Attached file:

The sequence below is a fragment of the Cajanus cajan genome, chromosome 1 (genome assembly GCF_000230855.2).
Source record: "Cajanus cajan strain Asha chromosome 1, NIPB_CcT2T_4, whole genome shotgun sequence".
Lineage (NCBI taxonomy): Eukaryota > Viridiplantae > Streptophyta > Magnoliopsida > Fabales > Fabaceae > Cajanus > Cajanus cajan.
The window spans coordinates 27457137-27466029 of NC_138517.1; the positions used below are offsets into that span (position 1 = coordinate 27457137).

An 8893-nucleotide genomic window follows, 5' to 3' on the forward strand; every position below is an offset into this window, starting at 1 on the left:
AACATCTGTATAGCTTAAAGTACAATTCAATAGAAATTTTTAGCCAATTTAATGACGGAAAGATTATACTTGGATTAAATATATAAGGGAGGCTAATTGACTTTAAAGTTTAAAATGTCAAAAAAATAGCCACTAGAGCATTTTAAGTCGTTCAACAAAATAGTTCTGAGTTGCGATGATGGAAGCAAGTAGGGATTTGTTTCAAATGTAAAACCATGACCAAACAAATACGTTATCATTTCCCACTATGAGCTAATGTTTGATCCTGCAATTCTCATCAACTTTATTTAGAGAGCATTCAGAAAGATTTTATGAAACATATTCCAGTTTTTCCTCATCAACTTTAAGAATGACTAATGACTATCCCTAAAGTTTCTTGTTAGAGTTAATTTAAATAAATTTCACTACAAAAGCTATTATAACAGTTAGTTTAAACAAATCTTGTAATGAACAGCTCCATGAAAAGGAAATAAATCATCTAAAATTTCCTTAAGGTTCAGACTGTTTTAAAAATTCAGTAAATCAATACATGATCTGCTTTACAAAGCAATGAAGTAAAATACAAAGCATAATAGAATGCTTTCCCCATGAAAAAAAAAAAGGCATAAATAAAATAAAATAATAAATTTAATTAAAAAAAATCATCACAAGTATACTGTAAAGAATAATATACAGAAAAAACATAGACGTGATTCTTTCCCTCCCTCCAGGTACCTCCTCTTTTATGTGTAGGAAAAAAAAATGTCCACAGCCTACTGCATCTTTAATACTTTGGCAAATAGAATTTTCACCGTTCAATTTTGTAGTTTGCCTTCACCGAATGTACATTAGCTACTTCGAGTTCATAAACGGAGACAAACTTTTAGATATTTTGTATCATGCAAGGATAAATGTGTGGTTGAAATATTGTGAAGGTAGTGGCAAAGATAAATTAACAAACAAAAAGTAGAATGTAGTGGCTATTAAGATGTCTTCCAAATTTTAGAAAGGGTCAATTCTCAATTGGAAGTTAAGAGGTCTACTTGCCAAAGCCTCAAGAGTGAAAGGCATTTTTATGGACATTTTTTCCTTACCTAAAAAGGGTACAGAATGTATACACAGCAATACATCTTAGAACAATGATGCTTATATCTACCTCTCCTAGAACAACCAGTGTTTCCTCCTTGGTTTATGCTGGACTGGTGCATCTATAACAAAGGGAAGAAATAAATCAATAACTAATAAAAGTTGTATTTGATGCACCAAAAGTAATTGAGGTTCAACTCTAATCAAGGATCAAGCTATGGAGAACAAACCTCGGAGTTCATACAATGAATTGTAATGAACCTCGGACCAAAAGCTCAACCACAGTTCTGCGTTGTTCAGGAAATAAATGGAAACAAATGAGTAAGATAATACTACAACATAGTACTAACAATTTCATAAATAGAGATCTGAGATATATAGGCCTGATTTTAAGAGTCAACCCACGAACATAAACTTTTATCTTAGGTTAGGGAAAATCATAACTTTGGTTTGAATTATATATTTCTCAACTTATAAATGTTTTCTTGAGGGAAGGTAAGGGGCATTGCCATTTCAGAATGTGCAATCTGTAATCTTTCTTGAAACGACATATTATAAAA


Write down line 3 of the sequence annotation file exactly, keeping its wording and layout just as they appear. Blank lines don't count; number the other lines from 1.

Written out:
Lineage (NCBI taxonomy): Eukaryota > Viridiplantae > Streptophyta > Magnoliopsida > Fabales > Fabaceae > Cajanus > Cajanus cajan.